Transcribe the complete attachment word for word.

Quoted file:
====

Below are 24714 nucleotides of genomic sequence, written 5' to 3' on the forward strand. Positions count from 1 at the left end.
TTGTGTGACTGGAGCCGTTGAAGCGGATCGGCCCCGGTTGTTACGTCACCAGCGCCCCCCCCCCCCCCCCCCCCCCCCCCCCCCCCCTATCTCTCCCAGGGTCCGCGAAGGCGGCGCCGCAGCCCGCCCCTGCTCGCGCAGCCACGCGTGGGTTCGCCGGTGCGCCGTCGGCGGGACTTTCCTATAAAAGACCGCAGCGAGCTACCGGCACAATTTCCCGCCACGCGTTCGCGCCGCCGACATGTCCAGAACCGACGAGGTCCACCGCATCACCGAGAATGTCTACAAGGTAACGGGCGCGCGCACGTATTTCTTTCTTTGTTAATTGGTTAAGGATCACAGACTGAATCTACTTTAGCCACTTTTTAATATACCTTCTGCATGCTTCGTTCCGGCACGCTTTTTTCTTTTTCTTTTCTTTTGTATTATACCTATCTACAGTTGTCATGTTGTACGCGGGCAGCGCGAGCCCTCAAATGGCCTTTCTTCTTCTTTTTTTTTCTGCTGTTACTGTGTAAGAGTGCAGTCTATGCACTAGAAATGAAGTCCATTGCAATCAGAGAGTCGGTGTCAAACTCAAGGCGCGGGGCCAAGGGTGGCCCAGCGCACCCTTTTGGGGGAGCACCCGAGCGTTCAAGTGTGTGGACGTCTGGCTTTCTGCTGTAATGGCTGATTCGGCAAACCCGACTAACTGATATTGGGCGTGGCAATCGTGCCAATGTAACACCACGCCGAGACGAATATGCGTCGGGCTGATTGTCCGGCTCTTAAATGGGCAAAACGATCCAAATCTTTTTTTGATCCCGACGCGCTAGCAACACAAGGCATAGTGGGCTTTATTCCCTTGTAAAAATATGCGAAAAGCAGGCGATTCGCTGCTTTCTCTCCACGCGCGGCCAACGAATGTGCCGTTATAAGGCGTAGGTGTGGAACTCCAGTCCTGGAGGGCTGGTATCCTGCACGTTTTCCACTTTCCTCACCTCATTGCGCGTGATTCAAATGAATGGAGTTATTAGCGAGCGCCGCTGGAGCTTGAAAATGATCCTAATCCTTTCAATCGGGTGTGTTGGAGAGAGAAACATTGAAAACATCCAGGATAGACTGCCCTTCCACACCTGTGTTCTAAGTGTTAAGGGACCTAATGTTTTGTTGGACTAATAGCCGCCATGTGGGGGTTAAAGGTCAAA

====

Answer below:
Below are 24714 nucleotides of genomic sequence, written 5' to 3' on the forward strand. Positions count from 1 at the left end.
TTGTGTGACTGGAGCCGTTGAAGCGGATCGGCCCCGGTTGTTACGTCACCAGCGCCCCCCCCCCCCCCCCCCCCCCCCCCCCCCCCCTATCTCTCCCAGGGTCCGCGAAGGCGGCGCCGCAGCCCGCCCCTGCTCGCGCAGCCACGCGTGGGTTCGCCGGTGCGCCGTCGGCGGGACTTTCCTATAAAAGACCGCAGCGAGCTACCGGCACAATTTCCCGCCACGCGTTCGCGCCGCCGACATGTCCAGAACCGACGAGGTCCACCGCATCACCGAGAATGTCTACAAGGTAACGGGCGCGCGCACGTATTTCTTTCTTTGTTAATTGGTTAAGGATCACAGACTGAATCTACTTTAGCCACTTTTTAATATACCTTCTGCATGCTTCGTTCCGGCACGCTTTTTTCTTTTTCTTTTCTTTTGTATTATACCTATCTACAGTTGTCATGTTGTACGCGGGCAGCGCGAGCCCTCAAATGGCCTTTCTTCTTCTTTTTTTTTCTGCTGTTACTGTGTAAGAGTGCAGTCTATGCACTAGAAATGAAGTCCATTGCAATCAGAGAGTCGGTGTCAAACTCAAGGCGCGGGGCCAAGGGTGGCCCAGCGCACCCTTTTGGGGGAGCACCCGAGCGTTCAAGTGTGTGGACGTCTGGCTTTCTGCTGTAATGGCTGATTCGGCAAACCCGACTAACTGATATTGGGCGTGGCAATCGTGCCAATGTAACACCACGCCGAGACGAATATGCGTCGGGCTGATTGTCCGGCTCTTAAATGGGCAAAACGATCCAAATCTTTTTTTGATCCCGACGCGCTAGCAACACAAGGCATAGTGGGCTTTATTCCCTTGTAAAAATATGCGAAAAGCAGGCGATTCGCTGCTTTCTCTCCACGCGCGGCCAACGAATGTGCCGTTATAAGGCGTAGGTGTGGAACTCCAGTCCTGGAGGGCTGGTATCCTGCACGTTTTCCACTTTCCTCACCTCATTGCGCGTGATTCAAATGAATGGAGTTATTAGCGAGCGCCGCTGGAGCTTGAAAATGATCCTAATCCTTTCAATCGGGTGTGTTGGAGAGAGAAACATTGAAAACATCCAGGATAGACTGCCCTTCCACACCTGTGTTCTAAGTGTTAAGGGACCTAATGTTTTGTTGGACTAATAGCCGCCATGTGGGGGTTAAAGGTCAAA